Golf Lesson Manhattan NY

See below to find fitness trainers for golfers in Manhattan who provide access to golf training programs, cardiovascular conditioning tests, strength training programs, sports nutritionists, and physical therapists, as well as advice and content on healthy diet plans for golfers.

The Athletic And Swim Club
(646) 626-4657
787 7th Ave
New York, NY
Promotion
Offer - Complimentary 3-Day guest pass when you mention Felix.

Limit - one pass per individual.

Hours
Monday 5:30 AM - 10:00 PM
Tuesday 5:30 AM - 10:00 PM
Wednesday 5:30 AM - 10:00 PM
Thursday 5:30 AM - 10:00 PM
Friday 5:30 AM - 9:00 PM
Saturday 9:00 AM - 5:00 PM
Sunday 9:00 AM - 5:00 PM
Services
Aerobics, Aquatic Exercise, Fitness Center, Free Weights, Indoor Cycling, Martial Arts, Massage, Pilates, Pool, Sauna, Whirlpool, Yoga

Body In Motion
(212) 595-5922
172 W 77th St
New York, NY
 
NYC Pilates
(347) 809-3163
101 W 81st St Apt 516
New York, NY
Industry
Personal Trainer

Data Provided by:
Jonathan Drayer
(646) 823-4786
176 E 85th St
New York, NY
Industry
Personal Trainer

Data Provided by:
Complete Physique
(212) 472-4600
245 E 81st St
New York, NY
 
Lancercise Inc
(212) 696-0467
1501 3rd Ave
New York, NY
 
Profitness Physical Therapy
(212) 327-0600
171 E 84th St # 2
New York, NY
 
Bio Fitness Center
(212) 585-4245
244 E 84th St
New York, NY
 
Bodywise Physical Therapy
(212) 517-0020
148 E 84th St # 1c
New York, NY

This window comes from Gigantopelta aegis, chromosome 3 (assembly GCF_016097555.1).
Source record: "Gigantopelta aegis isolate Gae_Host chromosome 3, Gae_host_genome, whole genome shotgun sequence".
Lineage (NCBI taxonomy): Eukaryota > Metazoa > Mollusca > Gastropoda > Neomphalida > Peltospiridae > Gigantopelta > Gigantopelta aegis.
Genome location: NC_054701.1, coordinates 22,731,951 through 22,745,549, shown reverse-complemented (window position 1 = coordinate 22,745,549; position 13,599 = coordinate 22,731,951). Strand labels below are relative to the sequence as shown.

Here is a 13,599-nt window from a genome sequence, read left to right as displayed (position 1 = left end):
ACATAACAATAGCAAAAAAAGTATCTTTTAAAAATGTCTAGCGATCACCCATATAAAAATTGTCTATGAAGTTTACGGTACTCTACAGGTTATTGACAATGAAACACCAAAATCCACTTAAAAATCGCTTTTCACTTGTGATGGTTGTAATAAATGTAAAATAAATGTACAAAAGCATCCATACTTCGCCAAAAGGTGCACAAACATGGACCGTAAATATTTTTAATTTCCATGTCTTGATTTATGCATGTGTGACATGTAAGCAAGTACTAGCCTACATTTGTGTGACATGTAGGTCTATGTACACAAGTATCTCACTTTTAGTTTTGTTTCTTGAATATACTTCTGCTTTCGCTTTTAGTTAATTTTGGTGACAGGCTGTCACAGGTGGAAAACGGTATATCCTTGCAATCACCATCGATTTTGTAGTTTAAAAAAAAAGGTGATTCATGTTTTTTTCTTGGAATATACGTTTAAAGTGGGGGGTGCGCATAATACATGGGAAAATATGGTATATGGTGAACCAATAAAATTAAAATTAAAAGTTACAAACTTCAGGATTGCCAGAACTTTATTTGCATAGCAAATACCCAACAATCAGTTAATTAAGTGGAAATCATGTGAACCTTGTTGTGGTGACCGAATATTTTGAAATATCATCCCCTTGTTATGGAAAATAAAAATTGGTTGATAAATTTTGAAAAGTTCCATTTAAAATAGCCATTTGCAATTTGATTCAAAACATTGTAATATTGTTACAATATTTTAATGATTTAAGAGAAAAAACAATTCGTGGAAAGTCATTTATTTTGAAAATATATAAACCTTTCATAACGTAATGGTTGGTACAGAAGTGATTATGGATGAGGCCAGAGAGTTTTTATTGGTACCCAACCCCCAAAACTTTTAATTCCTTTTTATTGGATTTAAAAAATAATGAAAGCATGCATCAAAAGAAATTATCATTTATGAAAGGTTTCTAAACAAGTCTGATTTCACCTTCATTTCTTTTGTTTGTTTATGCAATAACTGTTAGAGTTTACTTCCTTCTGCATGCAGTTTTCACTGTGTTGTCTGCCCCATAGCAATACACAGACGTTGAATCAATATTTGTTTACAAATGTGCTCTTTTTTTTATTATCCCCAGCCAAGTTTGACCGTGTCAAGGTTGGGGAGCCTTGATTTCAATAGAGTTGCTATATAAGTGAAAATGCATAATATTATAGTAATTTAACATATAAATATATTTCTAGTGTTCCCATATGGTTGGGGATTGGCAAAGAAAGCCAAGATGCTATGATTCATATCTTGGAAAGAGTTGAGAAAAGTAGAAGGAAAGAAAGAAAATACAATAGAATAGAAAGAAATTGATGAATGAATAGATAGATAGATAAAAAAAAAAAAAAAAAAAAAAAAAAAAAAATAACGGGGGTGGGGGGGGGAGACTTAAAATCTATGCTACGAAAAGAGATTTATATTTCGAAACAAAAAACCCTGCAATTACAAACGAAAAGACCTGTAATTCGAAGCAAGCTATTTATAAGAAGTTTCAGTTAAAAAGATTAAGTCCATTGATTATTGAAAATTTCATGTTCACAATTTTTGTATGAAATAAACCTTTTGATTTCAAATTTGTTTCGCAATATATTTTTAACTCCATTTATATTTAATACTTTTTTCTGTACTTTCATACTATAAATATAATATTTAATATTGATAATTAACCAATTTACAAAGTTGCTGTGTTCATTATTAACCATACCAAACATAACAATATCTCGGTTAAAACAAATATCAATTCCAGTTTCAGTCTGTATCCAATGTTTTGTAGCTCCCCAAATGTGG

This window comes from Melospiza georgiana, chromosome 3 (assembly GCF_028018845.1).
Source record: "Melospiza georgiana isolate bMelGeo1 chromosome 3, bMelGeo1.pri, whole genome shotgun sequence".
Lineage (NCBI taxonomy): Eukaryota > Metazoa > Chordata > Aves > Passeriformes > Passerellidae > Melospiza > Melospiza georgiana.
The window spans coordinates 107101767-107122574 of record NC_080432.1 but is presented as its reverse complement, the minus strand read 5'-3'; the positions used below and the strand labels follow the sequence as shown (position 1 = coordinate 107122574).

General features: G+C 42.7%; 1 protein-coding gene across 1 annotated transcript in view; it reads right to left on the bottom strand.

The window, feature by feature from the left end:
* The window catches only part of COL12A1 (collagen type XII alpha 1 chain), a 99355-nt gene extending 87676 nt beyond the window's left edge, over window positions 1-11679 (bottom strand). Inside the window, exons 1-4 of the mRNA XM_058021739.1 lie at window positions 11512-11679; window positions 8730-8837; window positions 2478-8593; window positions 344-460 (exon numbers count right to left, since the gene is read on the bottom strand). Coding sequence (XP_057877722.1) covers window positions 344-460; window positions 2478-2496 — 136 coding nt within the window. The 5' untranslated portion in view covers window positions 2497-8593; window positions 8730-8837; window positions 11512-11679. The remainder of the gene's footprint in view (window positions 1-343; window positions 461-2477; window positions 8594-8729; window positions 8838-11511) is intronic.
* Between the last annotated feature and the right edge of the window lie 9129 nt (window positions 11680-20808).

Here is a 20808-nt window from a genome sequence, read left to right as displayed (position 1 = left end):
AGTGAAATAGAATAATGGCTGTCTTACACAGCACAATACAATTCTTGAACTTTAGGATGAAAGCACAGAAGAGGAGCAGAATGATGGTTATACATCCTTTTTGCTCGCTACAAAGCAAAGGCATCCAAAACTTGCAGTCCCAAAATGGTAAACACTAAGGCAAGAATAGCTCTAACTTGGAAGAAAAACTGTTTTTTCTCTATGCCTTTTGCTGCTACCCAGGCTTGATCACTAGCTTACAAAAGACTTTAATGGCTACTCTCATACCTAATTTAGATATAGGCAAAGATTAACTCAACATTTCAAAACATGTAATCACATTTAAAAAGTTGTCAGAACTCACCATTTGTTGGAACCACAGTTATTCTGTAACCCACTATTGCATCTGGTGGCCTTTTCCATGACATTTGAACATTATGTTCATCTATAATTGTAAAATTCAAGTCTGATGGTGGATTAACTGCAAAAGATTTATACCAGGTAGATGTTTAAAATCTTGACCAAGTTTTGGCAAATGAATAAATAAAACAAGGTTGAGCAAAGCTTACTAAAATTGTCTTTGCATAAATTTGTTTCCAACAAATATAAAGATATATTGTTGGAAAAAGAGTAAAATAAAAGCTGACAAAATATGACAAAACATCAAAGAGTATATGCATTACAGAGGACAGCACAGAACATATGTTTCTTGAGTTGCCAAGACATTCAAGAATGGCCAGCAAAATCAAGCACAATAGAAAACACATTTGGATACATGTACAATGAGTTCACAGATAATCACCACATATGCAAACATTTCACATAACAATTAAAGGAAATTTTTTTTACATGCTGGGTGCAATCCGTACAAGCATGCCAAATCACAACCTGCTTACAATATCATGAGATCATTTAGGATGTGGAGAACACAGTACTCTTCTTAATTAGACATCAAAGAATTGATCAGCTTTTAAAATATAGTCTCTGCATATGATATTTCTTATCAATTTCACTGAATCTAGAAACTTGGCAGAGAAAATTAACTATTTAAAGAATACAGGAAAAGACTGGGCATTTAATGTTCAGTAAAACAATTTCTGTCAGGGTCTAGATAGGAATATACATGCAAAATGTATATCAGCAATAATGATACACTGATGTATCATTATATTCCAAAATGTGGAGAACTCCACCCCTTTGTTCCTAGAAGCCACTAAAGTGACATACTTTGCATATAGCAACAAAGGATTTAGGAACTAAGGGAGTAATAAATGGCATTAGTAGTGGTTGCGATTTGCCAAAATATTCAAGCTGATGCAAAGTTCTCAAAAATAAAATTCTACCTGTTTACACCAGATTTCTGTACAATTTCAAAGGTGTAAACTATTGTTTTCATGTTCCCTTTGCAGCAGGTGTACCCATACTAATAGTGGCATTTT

Absolutely Pilates
(212) 362-4604
238 W 78th St
New York, NY
 
Data Provided by:

Conditioned for competition

  • By James Achenbach
  • How does a golfer start a fitness program? How does any person, regardless of his or her golfing ability, get in shape to become a better or more consistent player?

    David Ostrow, CEO of Body Balance for Performance, one of the leading organizations in golf fitness, has some answers.

    Across the United States, Body Balance includes 32 franchise operations that focus on golf as well as other sports activities. Ostrow saidmany Body Balance clients begin their fitness programs in the winter, a perfect time for most people to initiate a fitness routine.

    Ostrow, a physical therapist, is certified bythe Titleist Performance Institute as a level-3 medical professional. He also is a member of the medical advisory board for TPI, which organizes and conducts the biennial World Golf Fitness Summit.

    The first step, according to Ostrow, is to find a certified fitness professional. TPI (www.mytpi.com) certifies golf trainers. So does Body Balance (www.fitgolf.com) and facilities such as the Chek Institute near San Diego (www.chekinstitute.com).

    The next step: Golfers must choose carefully between a physical trainer and a medical professional, says Ostrow, who is credentialed in both fields.

    “A medical professional focuses on range of motion,”Ostrowsaid. “A physical trainer is more concerned with the ability to move fast. A medical professional deals with movement dysfunction, injury prevention and injury rehabilitation. I call them restorative programs.

    “In simple terms, a medical professional is concerned with range of motion, while a physical trainer tries to improve a golfer’s ability to move fast. You might say a physical trainer super charges the body.”

    How does a golfer evaluate range of motion? Ostrow mentioned three basic tests.

    Test No. 1: Try to touch your toes without bending your knees.

    Test No. 2: Stand in front of a mirror and adopt the posture of a 5-iron stance. Cross your arms over your chest. Then attempt to rotate your hips to the left and right without moving your chest.

    Test No. 3: From the same position as No. 2, try to move your chest to the left and right without moving your hips. “If you cannot do these drills, you need somebody who can help you through the basics of how to move,” Ostrow said.

    “If you can do them and you have that range of motion, then you probably are ready to choo...

    Click here to read the rest of this article from Golfweek.com